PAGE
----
Review Written by Danielle Fox
Pittsburgh playwright and director Bonnie Cohen shows audiences what happens to our nation’s youths behind bars in her new play, Day Room Window.
The show was born from Cohen’s time counseling nine girls incarcerated as adults in a corrections center in Washington state. The girls’ lack of rehabilitation horrified and stuck with Cohen. Ten years later, she wrote this play to give the girls a voice.
The independent production premiered last Thursday, and opens with the young inmates perched throughout the New Hazlett Theater’s three-tiered set. A spotlight flashes from girl to girl as each divulges snippets of her conviction story: drunk driving, manslaughter, assault and other undisguised horrors. Quick and fittingly abrasive, the strong opening scene puts them in a key spot for Cohen to show their personal growth throughout the plot.
Caroline White, a prison matron played by Debra Gordon, runs the center, which brings in Naomi, a counselor played by Jennifer Tober, to teach the girls and facilitate a female-issues class every Friday.
Washington-state law allows for zero contact with adult inmates, and the girls are caged in a “day room,” growing ever more unruly and angry. Despite their conditions, the girls warm a bit more to Naomi each week, revealing their broken home lives but also their individual talents and creativity.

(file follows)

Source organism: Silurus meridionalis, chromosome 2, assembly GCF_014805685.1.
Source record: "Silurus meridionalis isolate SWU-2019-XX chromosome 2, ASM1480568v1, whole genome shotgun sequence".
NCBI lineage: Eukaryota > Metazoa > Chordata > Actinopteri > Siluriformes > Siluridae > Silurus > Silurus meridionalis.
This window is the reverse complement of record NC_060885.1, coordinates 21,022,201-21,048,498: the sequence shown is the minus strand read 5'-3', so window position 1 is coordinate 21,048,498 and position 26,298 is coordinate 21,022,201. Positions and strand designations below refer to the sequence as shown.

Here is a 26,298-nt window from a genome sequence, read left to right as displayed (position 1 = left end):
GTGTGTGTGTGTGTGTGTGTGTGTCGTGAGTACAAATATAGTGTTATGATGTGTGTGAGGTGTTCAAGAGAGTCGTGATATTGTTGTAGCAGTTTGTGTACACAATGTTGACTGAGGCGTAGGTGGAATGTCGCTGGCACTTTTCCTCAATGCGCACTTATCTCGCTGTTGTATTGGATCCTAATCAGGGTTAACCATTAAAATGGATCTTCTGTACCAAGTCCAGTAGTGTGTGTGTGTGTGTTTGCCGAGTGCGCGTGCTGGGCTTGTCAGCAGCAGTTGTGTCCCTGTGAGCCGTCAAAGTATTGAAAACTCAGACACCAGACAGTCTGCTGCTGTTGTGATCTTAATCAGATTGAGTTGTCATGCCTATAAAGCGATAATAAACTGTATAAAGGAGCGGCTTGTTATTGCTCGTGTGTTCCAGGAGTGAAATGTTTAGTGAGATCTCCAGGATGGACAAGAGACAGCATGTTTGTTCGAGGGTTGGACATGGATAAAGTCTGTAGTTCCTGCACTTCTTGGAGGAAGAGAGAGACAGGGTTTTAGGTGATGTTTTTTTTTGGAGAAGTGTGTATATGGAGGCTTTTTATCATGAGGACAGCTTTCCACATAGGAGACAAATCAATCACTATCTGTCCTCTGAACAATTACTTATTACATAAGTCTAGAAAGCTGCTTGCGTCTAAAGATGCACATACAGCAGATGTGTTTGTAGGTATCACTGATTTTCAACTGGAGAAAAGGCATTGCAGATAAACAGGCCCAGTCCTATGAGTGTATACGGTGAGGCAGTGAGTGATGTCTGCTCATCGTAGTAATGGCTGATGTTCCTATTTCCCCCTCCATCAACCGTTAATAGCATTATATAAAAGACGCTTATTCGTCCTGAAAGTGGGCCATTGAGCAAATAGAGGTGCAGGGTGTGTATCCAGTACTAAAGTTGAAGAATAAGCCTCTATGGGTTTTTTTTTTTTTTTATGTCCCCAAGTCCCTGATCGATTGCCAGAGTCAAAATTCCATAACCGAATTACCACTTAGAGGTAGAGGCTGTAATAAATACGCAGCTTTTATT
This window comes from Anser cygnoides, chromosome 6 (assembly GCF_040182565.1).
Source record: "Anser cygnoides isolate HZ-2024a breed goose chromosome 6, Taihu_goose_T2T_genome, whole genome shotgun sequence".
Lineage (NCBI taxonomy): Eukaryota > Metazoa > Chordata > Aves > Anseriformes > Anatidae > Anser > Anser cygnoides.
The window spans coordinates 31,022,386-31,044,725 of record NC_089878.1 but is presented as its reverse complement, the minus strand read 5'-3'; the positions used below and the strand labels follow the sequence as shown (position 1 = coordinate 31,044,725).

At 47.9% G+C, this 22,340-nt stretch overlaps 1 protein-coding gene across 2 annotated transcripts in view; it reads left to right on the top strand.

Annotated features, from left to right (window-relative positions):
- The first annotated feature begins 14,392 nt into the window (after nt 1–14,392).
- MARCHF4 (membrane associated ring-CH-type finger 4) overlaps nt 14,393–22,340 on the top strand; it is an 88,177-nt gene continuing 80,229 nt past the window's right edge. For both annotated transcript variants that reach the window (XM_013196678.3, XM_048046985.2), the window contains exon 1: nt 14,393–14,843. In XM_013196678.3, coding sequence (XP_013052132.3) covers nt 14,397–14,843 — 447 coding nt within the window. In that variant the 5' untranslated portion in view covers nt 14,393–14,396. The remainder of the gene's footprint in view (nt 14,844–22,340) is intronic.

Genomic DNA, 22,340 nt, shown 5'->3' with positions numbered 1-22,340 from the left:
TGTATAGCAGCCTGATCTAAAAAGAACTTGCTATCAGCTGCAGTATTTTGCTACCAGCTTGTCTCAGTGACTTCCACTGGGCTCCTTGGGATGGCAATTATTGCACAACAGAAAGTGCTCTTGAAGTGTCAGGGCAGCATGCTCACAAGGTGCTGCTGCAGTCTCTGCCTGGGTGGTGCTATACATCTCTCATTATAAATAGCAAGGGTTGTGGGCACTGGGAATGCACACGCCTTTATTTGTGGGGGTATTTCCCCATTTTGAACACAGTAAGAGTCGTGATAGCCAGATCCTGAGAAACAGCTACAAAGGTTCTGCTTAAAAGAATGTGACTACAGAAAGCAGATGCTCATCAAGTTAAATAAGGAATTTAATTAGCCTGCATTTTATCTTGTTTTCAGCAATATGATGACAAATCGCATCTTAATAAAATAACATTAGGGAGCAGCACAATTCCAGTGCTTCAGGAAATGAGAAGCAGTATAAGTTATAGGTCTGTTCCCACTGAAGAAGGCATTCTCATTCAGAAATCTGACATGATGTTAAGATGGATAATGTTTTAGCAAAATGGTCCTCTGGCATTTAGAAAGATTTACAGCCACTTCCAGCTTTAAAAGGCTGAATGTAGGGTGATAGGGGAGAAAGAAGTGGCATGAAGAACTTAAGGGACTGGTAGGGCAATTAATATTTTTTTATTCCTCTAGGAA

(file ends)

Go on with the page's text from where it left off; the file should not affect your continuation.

Cohen’s play is spotted with overdone moments possibly intended to be feel-good scenes, but the young actresses’ satisfying performances hold it together. Alona Williams and Ada Zech, respectively playing inmates
Jade and Julie, both display raw stage prowess. Overall, the play is a strong showcase for Pittsburgh’s acting future.
However, pursuing social justice rarely equals pure entertainment. At points, watching Day Room Window is exhausting work. The show is performed without intermission, and audiences are hit with the girls’ stories of injustice, mental illness and sexual assaults without a break and before they can recover from the previously revealed tragedy.
Tober’s performance could also do with a bit less overbearing motherly love. Her strongest moments are late in the play when she speaks plainly with the girls about employing psychological rituals to curb violent thoughts.
Still, the educational value of Day Room Window is unmatched by anything in Pittsburgh theaters currently. It is a fearless undertaking by all those involved, and for the price of a ticket, you’ll leave a more compassionate human being.
Day Room Window has four more performances, at 7:30 p.m. nightly tonight through Saturday. Tickets are $10-20 and are available here.
The New Hazlett is located at 6 Allegheny Square East (412-320-5842), on the North Side.